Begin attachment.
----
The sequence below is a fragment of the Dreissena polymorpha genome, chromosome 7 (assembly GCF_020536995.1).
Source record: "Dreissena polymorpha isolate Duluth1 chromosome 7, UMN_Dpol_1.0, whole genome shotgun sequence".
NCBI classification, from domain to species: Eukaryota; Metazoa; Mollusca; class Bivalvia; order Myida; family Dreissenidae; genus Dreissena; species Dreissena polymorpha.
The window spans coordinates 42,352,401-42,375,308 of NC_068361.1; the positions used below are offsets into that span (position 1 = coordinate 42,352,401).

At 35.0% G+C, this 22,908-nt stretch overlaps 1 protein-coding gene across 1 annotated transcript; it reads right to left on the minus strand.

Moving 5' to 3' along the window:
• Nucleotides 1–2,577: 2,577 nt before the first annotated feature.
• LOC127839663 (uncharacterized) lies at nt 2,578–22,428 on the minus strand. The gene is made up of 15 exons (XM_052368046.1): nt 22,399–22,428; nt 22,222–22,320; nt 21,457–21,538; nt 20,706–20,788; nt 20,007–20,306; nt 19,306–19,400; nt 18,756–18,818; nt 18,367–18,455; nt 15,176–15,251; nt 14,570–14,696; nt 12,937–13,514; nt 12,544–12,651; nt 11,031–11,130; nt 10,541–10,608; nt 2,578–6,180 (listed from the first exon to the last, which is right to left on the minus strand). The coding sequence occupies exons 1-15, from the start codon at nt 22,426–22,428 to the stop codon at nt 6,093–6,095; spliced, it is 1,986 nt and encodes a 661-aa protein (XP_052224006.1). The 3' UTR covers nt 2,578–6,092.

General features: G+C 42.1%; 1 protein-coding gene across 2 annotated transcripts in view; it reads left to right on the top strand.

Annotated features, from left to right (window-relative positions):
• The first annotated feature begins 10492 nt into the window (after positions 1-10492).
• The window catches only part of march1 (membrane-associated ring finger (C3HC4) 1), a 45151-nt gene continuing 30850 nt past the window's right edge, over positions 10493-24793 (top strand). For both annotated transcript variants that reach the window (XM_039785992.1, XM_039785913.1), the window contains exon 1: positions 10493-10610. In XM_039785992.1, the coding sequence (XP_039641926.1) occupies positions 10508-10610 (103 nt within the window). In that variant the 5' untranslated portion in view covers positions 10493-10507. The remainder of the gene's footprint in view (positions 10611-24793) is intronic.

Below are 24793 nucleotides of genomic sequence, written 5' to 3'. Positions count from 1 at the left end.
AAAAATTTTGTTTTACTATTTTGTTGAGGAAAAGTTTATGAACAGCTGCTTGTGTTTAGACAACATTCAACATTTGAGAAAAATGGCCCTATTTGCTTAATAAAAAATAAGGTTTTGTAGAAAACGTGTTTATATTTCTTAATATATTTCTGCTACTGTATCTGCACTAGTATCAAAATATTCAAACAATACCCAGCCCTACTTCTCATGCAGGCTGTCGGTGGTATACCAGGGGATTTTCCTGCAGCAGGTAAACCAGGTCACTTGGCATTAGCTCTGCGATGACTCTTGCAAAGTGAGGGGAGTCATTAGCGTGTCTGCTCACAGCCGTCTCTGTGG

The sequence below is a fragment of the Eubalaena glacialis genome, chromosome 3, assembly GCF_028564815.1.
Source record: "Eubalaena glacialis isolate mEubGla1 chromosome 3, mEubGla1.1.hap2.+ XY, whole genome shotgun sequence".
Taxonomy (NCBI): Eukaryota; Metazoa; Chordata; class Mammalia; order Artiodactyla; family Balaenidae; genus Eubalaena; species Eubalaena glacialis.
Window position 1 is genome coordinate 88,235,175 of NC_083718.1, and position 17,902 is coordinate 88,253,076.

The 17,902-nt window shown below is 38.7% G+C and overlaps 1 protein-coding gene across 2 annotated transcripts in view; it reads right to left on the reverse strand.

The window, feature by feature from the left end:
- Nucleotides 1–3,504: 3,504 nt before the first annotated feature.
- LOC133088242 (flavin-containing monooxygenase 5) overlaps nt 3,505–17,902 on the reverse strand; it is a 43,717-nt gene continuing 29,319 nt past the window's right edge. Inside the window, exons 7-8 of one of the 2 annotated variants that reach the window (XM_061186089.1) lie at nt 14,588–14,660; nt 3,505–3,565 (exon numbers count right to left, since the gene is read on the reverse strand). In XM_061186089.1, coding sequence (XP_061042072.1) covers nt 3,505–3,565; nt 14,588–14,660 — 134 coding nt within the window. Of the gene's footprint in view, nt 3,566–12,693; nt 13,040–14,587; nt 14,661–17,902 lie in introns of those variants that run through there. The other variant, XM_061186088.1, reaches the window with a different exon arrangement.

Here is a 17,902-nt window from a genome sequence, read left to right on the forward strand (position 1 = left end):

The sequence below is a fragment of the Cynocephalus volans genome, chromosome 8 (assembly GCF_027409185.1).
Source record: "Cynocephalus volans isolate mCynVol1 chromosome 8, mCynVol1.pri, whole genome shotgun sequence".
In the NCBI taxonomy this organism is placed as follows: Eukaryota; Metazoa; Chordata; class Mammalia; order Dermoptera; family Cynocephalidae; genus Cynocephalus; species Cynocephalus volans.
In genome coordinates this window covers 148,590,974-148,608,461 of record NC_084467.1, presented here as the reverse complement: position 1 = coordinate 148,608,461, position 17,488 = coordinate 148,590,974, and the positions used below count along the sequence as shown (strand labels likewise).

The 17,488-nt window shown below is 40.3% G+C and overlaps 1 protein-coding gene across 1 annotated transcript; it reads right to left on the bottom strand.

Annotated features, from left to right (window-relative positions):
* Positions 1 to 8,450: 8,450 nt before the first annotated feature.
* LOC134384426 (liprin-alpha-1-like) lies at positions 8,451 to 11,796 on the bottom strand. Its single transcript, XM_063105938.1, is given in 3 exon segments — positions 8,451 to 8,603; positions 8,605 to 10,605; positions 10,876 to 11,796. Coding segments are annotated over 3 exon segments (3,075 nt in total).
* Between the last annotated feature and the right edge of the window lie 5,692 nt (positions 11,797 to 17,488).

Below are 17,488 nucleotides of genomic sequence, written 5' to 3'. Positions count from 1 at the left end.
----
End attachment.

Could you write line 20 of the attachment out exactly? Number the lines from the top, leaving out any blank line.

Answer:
The window, feature by feature from the left end: